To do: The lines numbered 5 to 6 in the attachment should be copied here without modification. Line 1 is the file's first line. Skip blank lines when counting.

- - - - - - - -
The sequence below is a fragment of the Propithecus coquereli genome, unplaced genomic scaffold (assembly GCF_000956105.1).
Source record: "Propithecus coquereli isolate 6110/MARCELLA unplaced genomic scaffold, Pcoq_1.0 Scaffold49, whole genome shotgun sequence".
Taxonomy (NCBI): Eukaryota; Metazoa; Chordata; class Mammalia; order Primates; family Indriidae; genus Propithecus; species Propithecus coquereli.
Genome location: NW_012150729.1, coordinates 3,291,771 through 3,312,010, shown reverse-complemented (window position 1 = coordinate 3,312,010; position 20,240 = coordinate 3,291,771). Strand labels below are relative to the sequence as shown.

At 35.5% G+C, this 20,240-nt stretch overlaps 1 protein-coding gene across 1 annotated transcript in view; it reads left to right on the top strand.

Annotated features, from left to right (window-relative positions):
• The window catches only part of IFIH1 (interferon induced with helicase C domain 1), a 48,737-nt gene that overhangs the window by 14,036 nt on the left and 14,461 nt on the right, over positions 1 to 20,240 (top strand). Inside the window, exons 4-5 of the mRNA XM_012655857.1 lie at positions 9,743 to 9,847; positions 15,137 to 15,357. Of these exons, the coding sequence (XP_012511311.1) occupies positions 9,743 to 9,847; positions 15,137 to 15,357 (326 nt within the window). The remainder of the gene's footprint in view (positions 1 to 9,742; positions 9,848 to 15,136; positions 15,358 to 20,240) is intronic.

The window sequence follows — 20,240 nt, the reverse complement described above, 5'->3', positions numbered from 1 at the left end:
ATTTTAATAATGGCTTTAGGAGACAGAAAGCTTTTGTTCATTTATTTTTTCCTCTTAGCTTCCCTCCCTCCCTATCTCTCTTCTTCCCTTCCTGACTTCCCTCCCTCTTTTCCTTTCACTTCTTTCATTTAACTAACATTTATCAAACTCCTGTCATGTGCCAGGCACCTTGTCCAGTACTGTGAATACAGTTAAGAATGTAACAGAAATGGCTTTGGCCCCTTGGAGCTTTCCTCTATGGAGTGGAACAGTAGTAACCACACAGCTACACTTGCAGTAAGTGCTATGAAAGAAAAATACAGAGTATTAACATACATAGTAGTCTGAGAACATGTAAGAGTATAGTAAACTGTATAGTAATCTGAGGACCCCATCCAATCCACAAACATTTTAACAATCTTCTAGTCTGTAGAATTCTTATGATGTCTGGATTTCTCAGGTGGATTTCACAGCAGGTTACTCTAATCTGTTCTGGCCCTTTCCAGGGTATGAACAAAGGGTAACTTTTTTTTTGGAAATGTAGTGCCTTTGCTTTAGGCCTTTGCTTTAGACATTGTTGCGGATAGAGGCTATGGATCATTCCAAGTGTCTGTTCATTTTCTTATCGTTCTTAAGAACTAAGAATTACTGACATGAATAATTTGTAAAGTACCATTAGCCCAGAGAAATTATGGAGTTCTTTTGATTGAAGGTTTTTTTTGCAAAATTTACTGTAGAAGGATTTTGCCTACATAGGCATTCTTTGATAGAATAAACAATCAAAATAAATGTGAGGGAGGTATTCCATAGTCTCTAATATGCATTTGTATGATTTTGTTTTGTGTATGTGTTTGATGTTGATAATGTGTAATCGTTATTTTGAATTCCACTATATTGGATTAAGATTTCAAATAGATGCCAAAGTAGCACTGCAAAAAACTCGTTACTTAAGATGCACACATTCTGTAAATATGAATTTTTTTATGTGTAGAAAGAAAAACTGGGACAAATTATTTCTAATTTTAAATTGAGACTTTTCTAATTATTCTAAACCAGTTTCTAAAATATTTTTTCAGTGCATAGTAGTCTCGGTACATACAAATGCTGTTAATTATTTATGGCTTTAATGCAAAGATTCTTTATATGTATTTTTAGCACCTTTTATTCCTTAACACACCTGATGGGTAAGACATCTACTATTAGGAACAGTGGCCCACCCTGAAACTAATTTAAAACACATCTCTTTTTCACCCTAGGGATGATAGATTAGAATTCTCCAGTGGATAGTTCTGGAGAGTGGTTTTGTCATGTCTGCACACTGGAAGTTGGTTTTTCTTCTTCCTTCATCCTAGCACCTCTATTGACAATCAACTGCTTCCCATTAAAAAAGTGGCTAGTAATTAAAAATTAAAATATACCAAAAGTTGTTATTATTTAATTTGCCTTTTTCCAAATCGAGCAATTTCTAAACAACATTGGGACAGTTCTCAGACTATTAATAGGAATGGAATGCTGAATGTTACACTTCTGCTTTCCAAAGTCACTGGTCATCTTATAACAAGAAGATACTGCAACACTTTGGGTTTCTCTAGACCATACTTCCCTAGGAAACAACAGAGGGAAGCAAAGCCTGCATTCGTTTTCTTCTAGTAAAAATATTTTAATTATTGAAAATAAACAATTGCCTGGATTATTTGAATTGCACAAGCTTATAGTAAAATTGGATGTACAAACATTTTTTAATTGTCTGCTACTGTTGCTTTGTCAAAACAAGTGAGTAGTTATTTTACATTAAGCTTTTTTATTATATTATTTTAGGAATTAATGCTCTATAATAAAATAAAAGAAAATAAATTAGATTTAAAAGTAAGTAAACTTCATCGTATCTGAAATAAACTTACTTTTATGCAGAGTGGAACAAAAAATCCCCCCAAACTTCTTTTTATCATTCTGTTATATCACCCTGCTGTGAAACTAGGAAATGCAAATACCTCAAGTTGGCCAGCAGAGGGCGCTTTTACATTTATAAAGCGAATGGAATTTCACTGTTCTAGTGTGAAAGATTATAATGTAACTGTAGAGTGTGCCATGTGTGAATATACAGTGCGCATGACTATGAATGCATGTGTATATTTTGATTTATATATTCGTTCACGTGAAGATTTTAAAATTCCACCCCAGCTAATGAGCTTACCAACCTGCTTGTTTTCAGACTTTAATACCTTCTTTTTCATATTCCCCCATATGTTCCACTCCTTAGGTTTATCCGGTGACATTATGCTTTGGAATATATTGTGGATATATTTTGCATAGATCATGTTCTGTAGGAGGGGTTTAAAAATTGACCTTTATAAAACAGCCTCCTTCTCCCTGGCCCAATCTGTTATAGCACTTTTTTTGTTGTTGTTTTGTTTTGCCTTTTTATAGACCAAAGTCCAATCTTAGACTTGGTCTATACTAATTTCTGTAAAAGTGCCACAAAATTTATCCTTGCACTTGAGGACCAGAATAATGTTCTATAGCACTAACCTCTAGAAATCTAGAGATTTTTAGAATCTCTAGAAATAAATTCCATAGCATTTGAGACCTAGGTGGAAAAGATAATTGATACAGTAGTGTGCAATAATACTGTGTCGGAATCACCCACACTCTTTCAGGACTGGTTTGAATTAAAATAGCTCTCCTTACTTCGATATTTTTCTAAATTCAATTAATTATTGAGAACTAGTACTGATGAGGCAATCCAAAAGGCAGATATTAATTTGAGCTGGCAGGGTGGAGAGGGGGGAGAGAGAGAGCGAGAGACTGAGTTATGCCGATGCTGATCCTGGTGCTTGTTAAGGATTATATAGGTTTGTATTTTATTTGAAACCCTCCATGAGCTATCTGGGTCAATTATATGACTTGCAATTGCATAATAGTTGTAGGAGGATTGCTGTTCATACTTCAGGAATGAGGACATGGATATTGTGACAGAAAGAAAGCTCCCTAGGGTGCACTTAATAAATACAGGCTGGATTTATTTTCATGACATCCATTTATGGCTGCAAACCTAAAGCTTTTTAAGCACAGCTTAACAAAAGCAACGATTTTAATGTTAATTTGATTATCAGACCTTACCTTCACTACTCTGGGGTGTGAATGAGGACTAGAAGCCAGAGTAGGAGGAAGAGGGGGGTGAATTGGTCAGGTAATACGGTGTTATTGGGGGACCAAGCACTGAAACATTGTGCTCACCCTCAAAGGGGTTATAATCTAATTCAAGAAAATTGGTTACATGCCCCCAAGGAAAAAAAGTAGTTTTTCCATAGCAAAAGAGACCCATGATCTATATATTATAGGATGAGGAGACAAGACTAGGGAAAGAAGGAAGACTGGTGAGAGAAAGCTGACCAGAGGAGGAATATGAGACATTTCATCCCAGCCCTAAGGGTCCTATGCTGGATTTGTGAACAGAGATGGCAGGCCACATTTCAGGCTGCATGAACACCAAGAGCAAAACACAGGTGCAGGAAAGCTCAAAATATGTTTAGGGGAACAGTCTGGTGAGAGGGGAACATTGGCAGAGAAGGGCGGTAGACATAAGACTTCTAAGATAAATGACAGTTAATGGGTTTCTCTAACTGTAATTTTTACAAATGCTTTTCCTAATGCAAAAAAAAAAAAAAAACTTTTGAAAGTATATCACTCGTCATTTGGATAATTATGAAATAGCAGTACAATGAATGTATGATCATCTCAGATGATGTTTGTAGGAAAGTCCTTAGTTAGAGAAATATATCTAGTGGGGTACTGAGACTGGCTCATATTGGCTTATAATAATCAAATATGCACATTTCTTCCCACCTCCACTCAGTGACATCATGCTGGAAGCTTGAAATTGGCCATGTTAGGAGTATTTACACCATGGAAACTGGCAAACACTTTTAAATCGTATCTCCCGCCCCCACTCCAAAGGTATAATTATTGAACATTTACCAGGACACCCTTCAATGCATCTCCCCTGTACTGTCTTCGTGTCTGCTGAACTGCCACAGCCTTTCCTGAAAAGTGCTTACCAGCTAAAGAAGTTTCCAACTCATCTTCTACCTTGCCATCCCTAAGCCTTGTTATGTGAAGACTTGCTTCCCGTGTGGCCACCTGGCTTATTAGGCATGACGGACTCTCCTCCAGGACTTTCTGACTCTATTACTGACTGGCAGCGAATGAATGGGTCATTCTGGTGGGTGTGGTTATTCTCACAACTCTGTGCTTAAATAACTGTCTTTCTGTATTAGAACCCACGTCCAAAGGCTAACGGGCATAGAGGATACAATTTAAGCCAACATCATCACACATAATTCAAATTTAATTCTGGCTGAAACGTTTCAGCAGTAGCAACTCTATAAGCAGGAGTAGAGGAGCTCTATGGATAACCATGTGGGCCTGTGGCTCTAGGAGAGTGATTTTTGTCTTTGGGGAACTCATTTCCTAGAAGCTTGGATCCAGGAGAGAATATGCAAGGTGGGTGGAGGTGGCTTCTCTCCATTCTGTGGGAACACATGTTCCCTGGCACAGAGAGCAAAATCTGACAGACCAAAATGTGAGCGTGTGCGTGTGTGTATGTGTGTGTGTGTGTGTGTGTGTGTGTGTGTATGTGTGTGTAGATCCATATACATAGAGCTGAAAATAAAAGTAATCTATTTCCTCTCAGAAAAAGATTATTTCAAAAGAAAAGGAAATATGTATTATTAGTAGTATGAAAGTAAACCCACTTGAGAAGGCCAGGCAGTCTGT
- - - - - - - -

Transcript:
At 35.5% G+C, this 20,240-nt stretch overlaps 1 protein-coding gene across 1 annotated transcript in view; it reads left to right on the top strand.

Annotated features, from left to right (window-relative positions):